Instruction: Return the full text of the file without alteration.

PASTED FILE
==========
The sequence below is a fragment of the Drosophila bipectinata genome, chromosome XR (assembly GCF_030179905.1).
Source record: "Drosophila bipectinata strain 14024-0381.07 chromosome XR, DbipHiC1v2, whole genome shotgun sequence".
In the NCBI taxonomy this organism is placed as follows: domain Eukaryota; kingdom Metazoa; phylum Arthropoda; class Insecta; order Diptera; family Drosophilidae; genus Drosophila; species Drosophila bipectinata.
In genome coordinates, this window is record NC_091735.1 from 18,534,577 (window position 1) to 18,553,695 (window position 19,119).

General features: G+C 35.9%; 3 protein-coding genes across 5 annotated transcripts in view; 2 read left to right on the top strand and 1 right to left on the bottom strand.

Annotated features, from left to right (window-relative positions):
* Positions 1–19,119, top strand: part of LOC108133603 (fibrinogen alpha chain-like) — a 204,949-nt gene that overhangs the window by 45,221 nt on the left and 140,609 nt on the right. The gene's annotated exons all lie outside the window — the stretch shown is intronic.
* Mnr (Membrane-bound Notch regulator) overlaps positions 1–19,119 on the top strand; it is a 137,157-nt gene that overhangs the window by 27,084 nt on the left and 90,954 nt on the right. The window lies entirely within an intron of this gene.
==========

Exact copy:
The sequence below is a fragment of the Drosophila bipectinata genome, chromosome XR (assembly GCF_030179905.1).
Source record: "Drosophila bipectinata strain 14024-0381.07 chromosome XR, DbipHiC1v2, whole genome shotgun sequence".
In the NCBI taxonomy this organism is placed as follows: domain Eukaryota; kingdom Metazoa; phylum Arthropoda; class Insecta; order Diptera; family Drosophilidae; genus Drosophila; species Drosophila bipectinata.
In genome coordinates, this window is record NC_091735.1 from 18,534,577 (window position 1) to 18,553,695 (window position 19,119).

General features: G+C 35.9%; 3 protein-coding genes across 5 annotated transcripts in view; 2 read left to right on the top strand and 1 right to left on the bottom strand.

Annotated features, from left to right (window-relative positions):
* Positions 1–19,119, top strand: part of LOC108133603 (fibrinogen alpha chain-like) — a 204,949-nt gene that overhangs the window by 45,221 nt on the left and 140,609 nt on the right. The gene's annotated exons all lie outside the window — the stretch shown is intronic.
* Mnr (Membrane-bound Notch regulator) overlaps positions 1–19,119 on the top strand; it is a 137,157-nt gene that overhangs the window by 27,084 nt on the left and 90,954 nt on the right. The window lies entirely within an intron of this gene.